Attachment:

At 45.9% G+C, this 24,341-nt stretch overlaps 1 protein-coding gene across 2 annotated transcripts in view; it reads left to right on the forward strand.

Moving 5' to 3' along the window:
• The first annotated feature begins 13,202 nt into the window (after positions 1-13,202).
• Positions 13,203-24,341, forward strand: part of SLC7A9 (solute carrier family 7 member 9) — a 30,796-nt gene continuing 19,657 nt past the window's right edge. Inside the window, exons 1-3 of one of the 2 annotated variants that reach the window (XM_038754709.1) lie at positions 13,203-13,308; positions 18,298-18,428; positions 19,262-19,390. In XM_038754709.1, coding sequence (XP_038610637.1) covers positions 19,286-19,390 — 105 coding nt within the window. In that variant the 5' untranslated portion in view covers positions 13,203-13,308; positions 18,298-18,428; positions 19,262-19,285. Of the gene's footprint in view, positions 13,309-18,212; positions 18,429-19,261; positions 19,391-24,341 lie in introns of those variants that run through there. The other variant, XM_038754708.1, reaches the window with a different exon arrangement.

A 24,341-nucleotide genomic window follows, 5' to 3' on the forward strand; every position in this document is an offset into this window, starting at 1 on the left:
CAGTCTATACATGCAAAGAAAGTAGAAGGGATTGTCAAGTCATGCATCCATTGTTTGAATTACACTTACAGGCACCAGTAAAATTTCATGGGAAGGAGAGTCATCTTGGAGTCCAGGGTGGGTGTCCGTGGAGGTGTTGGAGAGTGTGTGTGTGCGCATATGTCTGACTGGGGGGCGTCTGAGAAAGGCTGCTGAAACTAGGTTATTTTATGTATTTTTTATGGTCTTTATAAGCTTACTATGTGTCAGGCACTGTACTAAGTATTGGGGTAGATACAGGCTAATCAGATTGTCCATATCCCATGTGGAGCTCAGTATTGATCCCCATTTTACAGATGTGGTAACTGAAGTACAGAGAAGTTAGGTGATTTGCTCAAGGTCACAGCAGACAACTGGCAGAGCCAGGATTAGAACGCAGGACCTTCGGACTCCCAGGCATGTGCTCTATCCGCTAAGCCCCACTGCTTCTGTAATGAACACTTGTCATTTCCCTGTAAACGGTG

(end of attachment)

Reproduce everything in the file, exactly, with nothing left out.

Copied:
At 45.9% G+C, this 24,341-nt stretch overlaps 1 protein-coding gene across 2 annotated transcripts in view; it reads left to right on the forward strand.

Moving 5' to 3' along the window:
• The first annotated feature begins 13,202 nt into the window (after positions 1-13,202).
• Positions 13,203-24,341, forward strand: part of SLC7A9 (solute carrier family 7 member 9) — a 30,796-nt gene continuing 19,657 nt past the window's right edge. Inside the window, exons 1-3 of one of the 2 annotated variants that reach the window (XM_038754709.1) lie at positions 13,203-13,308; positions 18,298-18,428; positions 19,262-19,390. In XM_038754709.1, coding sequence (XP_038610637.1) covers positions 19,286-19,390 — 105 coding nt within the window. In that variant the 5' untranslated portion in view covers positions 13,203-13,308; positions 18,298-18,428; positions 19,262-19,285. Of the gene's footprint in view, positions 13,309-18,212; positions 18,429-19,261; positions 19,391-24,341 lie in introns of those variants that run through there. The other variant, XM_038754708.1, reaches the window with a different exon arrangement.

A 24,341-nucleotide genomic window follows, 5' to 3' on the forward strand; every position in this document is an offset into this window, starting at 1 on the left:
CAGTCTATACATGCAAAGAAAGTAGAAGGGATTGTCAAGTCATGCATCCATTGTTTGAATTACACTTACAGGCACCAGTAAAATTTCATGGGAAGGAGAGTCATCTTGGAGTCCAGGGTGGGTGTCCGTGGAGGTGTTGGAGAGTGTGTGTGTGCGCATATGTCTGACTGGGGGGCGTCTGAGAAAGGCTGCTGAAACTAGGTTATTTTATGTATTTTTTATGGTCTTTATAAGCTTACTATGTGTCAGGCACTGTACTAAGTATTGGGGTAGATACAGGCTAATCAGATTGTCCATATCCCATGTGGAGCTCAGTATTGATCCCCATTTTACAGATGTGGTAACTGAAGTACAGAGAAGTTAGGTGATTTGCTCAAGGTCACAGCAGACAACTGGCAGAGCCAGGATTAGAACGCAGGACCTTCGGACTCCCAGGCATGTGCTCTATCCGCTAAGCCCCACTGCTTCTGTAATGAACACTTGTCATTTCCCTGTAAACGGTG